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A postmenopausal weight gain of 10 pounds can increase a woman’s risk for breast cancer by up to 20 percent, according to Dr. Frederick Shedd of Columbus-based Southern Indiana Surgery.
The physician said that women, especially those who are postmenopausal, should do their best to prevent weight gain and/or lose weight to reduce their risk for breast cancer.
Postmenopausal women with a body mass index above 30 have a 25 to 30 percent greater chance of getting breast cancer than women whose weights fall within normal BMI ranges, Shedd said.
A woman who is 5-foot-7 and weighs
191.5 pounds has a BMI reading of 30, for example.
Dr. David J. Lee, also of Southern Indiana Surgery, said that for certain types of cancer — breast, colon, prostate — obesity presents as much of a risk factor as smoking.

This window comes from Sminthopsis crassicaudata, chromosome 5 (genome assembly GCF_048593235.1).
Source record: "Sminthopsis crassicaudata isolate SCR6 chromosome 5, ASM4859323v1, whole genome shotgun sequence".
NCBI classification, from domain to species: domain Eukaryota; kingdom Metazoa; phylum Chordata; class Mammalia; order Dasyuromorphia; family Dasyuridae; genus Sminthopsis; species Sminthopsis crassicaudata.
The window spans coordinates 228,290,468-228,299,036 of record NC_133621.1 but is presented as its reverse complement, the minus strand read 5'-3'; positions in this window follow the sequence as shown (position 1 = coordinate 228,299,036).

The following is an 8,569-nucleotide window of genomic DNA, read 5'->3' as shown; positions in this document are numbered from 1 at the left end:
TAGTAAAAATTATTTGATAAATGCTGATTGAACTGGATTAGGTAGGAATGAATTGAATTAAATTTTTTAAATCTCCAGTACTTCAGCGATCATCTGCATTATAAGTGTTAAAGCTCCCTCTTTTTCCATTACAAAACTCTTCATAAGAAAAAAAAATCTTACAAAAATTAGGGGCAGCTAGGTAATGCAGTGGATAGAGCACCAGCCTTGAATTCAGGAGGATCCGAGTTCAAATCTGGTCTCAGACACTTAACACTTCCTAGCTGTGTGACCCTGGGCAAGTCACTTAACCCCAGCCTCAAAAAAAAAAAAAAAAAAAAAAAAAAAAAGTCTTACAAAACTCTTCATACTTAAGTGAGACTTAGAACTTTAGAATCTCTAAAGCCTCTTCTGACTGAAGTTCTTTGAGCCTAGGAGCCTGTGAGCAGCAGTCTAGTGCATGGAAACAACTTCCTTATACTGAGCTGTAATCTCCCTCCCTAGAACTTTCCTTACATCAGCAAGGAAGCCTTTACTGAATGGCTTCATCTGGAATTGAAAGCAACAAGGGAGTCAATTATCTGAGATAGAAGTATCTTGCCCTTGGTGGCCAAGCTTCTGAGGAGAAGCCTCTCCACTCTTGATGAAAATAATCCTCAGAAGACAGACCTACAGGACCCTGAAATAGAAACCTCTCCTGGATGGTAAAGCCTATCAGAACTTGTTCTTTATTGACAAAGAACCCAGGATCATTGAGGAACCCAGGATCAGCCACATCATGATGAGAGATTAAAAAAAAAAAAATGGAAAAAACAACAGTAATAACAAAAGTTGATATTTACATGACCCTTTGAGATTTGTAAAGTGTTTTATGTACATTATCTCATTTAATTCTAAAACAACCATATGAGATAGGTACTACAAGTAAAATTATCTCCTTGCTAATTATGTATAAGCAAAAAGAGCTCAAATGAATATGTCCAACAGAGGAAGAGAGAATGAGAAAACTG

“By losing the weight, you can decrease the risk of developing cancer,” Lee said.
Obesity also complicates diagnosing breast cancer, said Deana Tuell, a nurse navigator at the Breast Health Center of Columbus Regional Health. Tumors in obese women generally are found at a later stage than in normal-weight women, she said.
Obese women sometimes do not do self-exams as often, and because their breasts tend to be larger, they have more trouble finding knots, she said.
Beyond the higher risk factors, Tuell said, women who are in better health at diagnosis also have a better chance of beating the cancer.
Chemotherapy, radiation and surgery challenge the body physically and psychologically, and patients with a good fitness level have a better chance to overcome those challenges, Tuell said.
She also advised that weight loss, much like quitting smoking, can be achieved much more easily before any cancer diagnosis. A diagnosis puts enormous stress on patients, and people deal with stress often by smoking or eating, exactly the opposite of what they should be doing. So obtaining a healthy weight and quitting smoking reduces the chance of a cancer diagnosis; and it increases the chance for a successful outcome in cases of a cancer diagnosis.
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